Byington CL, Maldonado YA, Barnett ED, Campbell JD, Davies HD, Lynfield R, Munoz FM, Nolt D, Nyquist AC, O'Leary S, Rathore MH, Sawyer MH, Steinbach WJ, Tan TQ, Zaoutis TE, Watterberg K, Benitz W, Hand I, Eichenwald E, Poindexter B, Stewart DL, Aucott SW, Puopolo KM, Goldsmith JP. Pediatrics. 2017 Aug 28. pii: e20171870. doi: 10.1542/peds.2017-1870. [Epub ahead of print]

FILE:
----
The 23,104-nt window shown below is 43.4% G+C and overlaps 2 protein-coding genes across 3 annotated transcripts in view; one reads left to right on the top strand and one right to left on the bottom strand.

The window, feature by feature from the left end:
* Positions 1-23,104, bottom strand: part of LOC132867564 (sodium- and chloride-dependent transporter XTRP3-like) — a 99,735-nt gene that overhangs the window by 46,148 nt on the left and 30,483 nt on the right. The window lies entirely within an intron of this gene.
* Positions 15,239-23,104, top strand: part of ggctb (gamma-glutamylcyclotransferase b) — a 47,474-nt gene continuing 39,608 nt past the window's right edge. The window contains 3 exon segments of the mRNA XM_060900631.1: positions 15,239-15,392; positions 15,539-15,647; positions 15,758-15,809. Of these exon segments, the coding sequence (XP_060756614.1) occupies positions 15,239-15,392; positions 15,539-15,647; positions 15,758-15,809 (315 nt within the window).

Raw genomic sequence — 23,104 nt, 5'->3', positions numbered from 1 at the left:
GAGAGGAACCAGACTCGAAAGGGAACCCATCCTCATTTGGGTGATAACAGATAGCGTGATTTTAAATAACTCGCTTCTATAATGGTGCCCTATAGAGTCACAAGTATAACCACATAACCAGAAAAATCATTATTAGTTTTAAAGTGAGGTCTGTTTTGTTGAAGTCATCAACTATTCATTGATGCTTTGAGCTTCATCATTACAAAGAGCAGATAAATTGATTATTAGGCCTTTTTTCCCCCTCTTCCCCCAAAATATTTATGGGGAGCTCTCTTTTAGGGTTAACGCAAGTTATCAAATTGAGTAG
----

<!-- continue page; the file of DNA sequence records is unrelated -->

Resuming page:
After the introduction of the hepatitis B vaccine in the United States in 1982, a greater than 90% reduction in new infections was achieved. However, approximately 1000 new cases of perinatal hepatitis B infection are still identified annually in the United States. Prevention of perinatal hepatitis B relies on the proper and timely identification of infants born to mothers who are hepatitis B surface antigen positive and to mothers with unknown status to ensure administration of appropriate postexposure immunoprophylaxis with hepatitis Bvaccine and immune globulin. To reduce the incidence of perinatal hepatitis B transmission further, the American Academy of Pediatrics endorses the recommendation of the Advisory Committee on Immunization Practices of the Centers for Disease Control and Prevention that all newborn infants with a birth weight of greater than or equal to 2000 g receive hepatitis B vaccine by 24 hours of age.